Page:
Posted by: 3pomjaeger3 | 21 August 2013

21 August: Rain delay

Image

The view through my windshield after bolting from the tower this afternoon.  All photographs copyright by Tony Leukering.

For the second day in a row, a thunderstorm kicked me off the tower.  Unlike yesterday, however, it wasn’t the lighting, it was the deluge (see above).  Since the hawk flight was slow, I was not too sad to take a 1.5-hour break, go home, dry off, get some writing done, and come back when the storm stopped booming.  Interestingly, the storm dropped so much rain, that the pond on the north side of town that had been less than half-full is now full (see below).  That means, in the short term, little or no shorebird habitat.  In fact, this afternoon, there were just seven Black-necked Stilts and a single Solitary Sandpiper there, when it has been holding 30-50 Least Sandpipers and a smattering of Stilt Sandpipers, among other shorebirds.  But, in the long term, it has greatly extended the life of shorebird habitat here, once it dries up a bit.  The real downside to this rain is that I’m certain that the respite in mosquito numbers that I’ve been enjoying will come crashing to an end in the near future!

ImageSmith Point town pond this afternoon after the deluge!

 I counted just four raptors before the rain delay, but the first one of the day was an adult Swallow-tailed Kite, just the sixth of the season here.  I saw another Swallow-tailed Kite after the rain delay.  Or, at least, I thought that I did, until I uploaded my pictures of the “two” birds to find that they were one and the same!  Aarrgh.  That will teach me to have physical evidence that forces me to chop my day’s count of Swallow-taileds in half!  Two Crested Caracaras that flew by this morning going east(ish) provided the only other raptor highlight.

ImageThe Swallow-tailed Kite, when it came by after the rain delay.

Raptors counted:

  • Swallow-tailed Kite – 1
  • Broad-winged Hawk – 2 (juveniles)
  • Swainson’s Hawk – 1 (light juvenile)
  • Total – 4

The passerine show was also scanty, highlighted (as per usual) by the gnatcatcher flight (see below).  However, I did see the first of the hordes of Scissor-tailed Flycatchers that will go by the tower this fall.  I also saw, for the second consecutive day, a Lark Sparrow on the fence to the west of the parking lot.  A single green Painted Bunting continues around the parking lot, though seen just once a day for the past few days.  There was an uptick in Bank Swallow numbers, as I nearly scored double-digit numbers of them (missed by one), and the Barn and Cliff swallows show continues, though not in the strength of last week.  However, the daily count of Cliffs continues to cause the eBird filter indigestion.  Of course, Smith Point is probably the only place in the county where one can see so many Cliff Swallows at this time of year.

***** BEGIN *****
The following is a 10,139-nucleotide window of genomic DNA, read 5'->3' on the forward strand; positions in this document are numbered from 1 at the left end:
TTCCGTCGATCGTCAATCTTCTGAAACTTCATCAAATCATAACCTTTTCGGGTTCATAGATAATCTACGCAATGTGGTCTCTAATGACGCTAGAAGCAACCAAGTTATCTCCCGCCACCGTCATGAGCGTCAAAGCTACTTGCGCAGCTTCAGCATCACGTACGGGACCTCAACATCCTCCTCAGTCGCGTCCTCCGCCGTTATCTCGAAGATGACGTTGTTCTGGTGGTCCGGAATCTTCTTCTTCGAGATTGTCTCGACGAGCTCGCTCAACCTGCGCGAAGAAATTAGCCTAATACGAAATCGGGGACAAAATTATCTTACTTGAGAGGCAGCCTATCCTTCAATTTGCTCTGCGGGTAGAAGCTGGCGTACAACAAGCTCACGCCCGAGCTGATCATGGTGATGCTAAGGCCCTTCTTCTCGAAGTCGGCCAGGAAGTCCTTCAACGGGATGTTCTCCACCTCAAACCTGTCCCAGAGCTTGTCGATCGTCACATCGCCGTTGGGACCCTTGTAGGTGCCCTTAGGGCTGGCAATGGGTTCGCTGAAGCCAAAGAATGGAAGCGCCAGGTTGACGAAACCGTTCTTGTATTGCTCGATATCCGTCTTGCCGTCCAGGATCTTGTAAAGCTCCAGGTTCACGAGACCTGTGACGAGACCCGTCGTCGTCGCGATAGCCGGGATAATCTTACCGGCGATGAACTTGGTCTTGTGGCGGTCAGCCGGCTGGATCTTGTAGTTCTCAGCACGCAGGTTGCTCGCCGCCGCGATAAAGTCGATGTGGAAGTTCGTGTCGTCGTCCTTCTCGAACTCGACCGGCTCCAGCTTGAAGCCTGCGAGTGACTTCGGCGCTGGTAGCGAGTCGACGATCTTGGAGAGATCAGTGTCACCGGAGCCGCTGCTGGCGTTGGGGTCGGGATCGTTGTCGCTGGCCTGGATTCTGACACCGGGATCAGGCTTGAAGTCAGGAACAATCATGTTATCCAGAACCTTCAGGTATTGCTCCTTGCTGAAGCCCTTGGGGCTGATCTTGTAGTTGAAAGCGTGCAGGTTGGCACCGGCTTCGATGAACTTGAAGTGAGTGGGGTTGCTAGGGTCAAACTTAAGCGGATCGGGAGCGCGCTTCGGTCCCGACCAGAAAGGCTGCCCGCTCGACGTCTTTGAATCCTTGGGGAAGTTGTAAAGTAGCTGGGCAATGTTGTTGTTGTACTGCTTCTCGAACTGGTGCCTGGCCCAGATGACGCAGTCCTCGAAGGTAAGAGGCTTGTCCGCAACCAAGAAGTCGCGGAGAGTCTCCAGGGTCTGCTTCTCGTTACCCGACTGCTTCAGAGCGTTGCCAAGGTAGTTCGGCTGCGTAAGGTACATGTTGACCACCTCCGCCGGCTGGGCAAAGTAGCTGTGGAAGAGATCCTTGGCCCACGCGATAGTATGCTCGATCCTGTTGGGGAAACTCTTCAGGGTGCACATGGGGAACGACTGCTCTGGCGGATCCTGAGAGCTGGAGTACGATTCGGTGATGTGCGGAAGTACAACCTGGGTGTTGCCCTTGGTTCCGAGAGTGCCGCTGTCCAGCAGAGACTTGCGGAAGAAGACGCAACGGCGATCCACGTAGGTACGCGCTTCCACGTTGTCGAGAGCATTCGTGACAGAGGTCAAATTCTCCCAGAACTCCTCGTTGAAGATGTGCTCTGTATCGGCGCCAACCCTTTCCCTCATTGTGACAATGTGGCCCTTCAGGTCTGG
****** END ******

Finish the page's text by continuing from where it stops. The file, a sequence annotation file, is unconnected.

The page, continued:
Blue-gray Gnatcatcher tally:  107

The waterbird show was mediocre, at best, with highlights being my first Reddish Egret of the season and a continuing excellent Magnificent Frigatebird showing!  At one point this morning, there were 15 circling directly over the tower at height!  I just cannot get enough of those beasts!  Willets were apparently moving today, as I tallied flocks of ten, two, and eight heading west; the previous max for the season was of just two, and those are probably local wintering Western Willets.  The flocks today were too far away to be certain of subspecies.

Due to the rain delay, I had to split my eBird data into two checklists and you can peruse them here and here.

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